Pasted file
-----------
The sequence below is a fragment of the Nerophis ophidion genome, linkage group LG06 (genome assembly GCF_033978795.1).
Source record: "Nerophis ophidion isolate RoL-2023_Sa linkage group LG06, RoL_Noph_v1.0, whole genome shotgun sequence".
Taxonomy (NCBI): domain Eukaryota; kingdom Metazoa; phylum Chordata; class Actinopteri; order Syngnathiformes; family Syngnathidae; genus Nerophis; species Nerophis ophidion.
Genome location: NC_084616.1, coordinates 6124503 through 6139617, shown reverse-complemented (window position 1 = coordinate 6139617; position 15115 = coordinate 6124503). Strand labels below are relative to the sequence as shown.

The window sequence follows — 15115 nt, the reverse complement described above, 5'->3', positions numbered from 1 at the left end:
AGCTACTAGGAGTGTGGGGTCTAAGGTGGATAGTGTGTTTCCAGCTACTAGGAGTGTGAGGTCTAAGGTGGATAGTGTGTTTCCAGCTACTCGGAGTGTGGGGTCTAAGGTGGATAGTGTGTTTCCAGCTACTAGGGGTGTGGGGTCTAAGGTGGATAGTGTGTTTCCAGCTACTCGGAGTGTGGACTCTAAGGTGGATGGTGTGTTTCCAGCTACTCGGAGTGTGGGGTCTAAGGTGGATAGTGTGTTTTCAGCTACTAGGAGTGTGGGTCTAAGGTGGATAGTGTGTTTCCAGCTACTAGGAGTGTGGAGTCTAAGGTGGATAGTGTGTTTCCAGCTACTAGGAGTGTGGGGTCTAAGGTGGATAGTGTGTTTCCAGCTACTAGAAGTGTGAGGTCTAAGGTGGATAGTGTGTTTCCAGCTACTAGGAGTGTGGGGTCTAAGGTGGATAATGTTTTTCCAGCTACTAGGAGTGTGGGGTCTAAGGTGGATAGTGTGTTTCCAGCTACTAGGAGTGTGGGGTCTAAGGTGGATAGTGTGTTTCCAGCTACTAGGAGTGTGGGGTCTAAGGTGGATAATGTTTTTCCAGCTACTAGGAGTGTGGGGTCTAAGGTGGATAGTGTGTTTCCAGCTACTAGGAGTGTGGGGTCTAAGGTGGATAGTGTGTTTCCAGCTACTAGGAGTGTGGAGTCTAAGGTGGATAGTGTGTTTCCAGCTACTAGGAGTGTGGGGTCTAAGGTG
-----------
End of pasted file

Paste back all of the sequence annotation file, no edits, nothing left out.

The sequence below is a fragment of the Nerophis ophidion genome, linkage group LG06 (genome assembly GCF_033978795.1).
Source record: "Nerophis ophidion isolate RoL-2023_Sa linkage group LG06, RoL_Noph_v1.0, whole genome shotgun sequence".
Taxonomy (NCBI): domain Eukaryota; kingdom Metazoa; phylum Chordata; class Actinopteri; order Syngnathiformes; family Syngnathidae; genus Nerophis; species Nerophis ophidion.
Genome location: NC_084616.1, coordinates 6124503 through 6139617, shown reverse-complemented (window position 1 = coordinate 6139617; position 15115 = coordinate 6124503). Strand labels below are relative to the sequence as shown.

The window sequence follows — 15115 nt, the reverse complement described above, 5'->3', positions numbered from 1 at the left end:
AGCTACTAGGAGTGTGGGGTCTAAGGTGGATAGTGTGTTTCCAGCTACTAGGAGTGTGAGGTCTAAGGTGGATAGTGTGTTTCCAGCTACTCGGAGTGTGGGGTCTAAGGTGGATAGTGTGTTTCCAGCTACTAGGGGTGTGGGGTCTAAGGTGGATAGTGTGTTTCCAGCTACTCGGAGTGTGGACTCTAAGGTGGATGGTGTGTTTCCAGCTACTCGGAGTGTGGGGTCTAAGGTGGATAGTGTGTTTTCAGCTACTAGGAGTGTGGGTCTAAGGTGGATAGTGTGTTTCCAGCTACTAGGAGTGTGGAGTCTAAGGTGGATAGTGTGTTTCCAGCTACTAGGAGTGTGGGGTCTAAGGTGGATAGTGTGTTTCCAGCTACTAGAAGTGTGAGGTCTAAGGTGGATAGTGTGTTTCCAGCTACTAGGAGTGTGGGGTCTAAGGTGGATAATGTTTTTCCAGCTACTAGGAGTGTGGGGTCTAAGGTGGATAGTGTGTTTCCAGCTACTAGGAGTGTGGGGTCTAAGGTGGATAGTGTGTTTCCAGCTACTAGGAGTGTGGGGTCTAAGGTGGATAATGTTTTTCCAGCTACTAGGAGTGTGGGGTCTAAGGTGGATAGTGTGTTTCCAGCTACTAGGAGTGTGGGGTCTAAGGTGGATAGTGTGTTTCCAGCTACTAGGAGTGTGGAGTCTAAGGTGGATAGTGTGTTTCCAGCTACTAGGAGTGTGGGGTCTAAGGTG